Unfortunately, after this point, I was ready to go around to the other side of the house to check out even more cool stuff and then possibly go in, but not alone. Many of you know I talk to myself, especially when I am nervous or trying to figure something out, and I actually, at this gazebo, said out loud, "Ugh. Why am I scared to go in there?" But I kept walking, and as I did, I heard the absolute worst dog snarling, growling noise I have ever heard. There was a dog tied up inside of the house, on the end, with a not so strong rope and it was pulling to get to me and foaming at the mouth. Needless to say, my stomach dropped and I was worried about where Nance was. So I backed up as slow as possible and then TOOK OFF, panicked and found her. Then we got the hell out of there. Turns out my gut was right. I know that when you go onto the property, it is a wreck and the house has a caved in roof, and it looks totally abandoned. Evidently either someone is squatting there and has a guard dog - because it actually is the perfect place for that, being so far removed from everywhere - or someone puts a dog in there overnight to guard the place. I'm leaning toward it being a person's "home." And yes, we were here and it wasn't our property, but I'm still glad we didn't get mauled because that would be a painful way to go.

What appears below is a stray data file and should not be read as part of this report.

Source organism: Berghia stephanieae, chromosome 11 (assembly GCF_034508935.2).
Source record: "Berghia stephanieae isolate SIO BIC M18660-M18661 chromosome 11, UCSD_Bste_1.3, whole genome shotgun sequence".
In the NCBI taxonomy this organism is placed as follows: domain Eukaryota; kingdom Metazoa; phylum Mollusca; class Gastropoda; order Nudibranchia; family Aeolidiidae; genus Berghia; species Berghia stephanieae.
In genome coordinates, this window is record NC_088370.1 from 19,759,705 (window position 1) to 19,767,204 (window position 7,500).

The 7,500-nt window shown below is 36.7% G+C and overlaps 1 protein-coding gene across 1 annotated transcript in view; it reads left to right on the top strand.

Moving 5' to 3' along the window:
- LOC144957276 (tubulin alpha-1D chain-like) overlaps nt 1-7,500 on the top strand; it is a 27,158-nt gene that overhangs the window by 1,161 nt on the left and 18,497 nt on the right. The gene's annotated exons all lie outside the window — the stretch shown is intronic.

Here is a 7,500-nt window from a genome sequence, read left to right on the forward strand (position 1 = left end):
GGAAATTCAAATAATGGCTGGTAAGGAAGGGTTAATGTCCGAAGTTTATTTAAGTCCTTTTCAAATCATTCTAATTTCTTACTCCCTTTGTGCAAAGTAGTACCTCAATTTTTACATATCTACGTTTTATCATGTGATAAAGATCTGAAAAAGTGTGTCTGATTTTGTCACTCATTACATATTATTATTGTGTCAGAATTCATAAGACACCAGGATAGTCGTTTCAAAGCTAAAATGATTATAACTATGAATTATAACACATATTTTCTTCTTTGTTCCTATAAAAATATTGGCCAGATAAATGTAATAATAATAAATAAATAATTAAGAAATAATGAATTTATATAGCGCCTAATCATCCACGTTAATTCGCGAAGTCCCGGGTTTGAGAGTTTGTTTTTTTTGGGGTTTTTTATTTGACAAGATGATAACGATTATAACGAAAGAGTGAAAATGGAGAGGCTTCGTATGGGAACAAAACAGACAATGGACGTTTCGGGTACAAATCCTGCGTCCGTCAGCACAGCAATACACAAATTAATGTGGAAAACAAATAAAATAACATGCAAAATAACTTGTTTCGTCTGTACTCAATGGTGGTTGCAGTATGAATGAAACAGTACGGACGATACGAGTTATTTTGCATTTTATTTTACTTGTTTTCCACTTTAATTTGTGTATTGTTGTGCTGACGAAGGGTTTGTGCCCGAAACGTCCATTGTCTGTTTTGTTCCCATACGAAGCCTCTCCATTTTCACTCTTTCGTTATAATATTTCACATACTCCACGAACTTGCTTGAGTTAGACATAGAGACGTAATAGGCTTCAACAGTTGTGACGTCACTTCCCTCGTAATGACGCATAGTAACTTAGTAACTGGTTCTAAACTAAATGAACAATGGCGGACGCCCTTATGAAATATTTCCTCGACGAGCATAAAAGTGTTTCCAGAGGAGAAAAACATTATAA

The reason why I am also saying this is because I got this address from kids who graduated. DO NOT GO THERE. AND ESPECIALLY DO NOT GO THERE AT NIGHT LIKE YOU DID! BECAUSE THERE IS A MEAN AND STRONG DOG THERE! I know you guys went at night and didn't go in, and thank God for that. I'm glad I found it and not you. But thanks for the sweet address because I liked the outside probably more than I would have liked the inside. But go with your gut. Turns out mine is right sometimes, and that I have learned to listen to it. It has taken me awhile though, because I get overly excited about things. That was a first for me, and I never want to hear a sound like that again or to worry about a person I care about possibly being in danger. We both felt lucky and blessed. Just be alert!

With that being said, I will for sure show you the next exploration! 

Learning: when your life gets to be like constantly studying for a final exam. In math.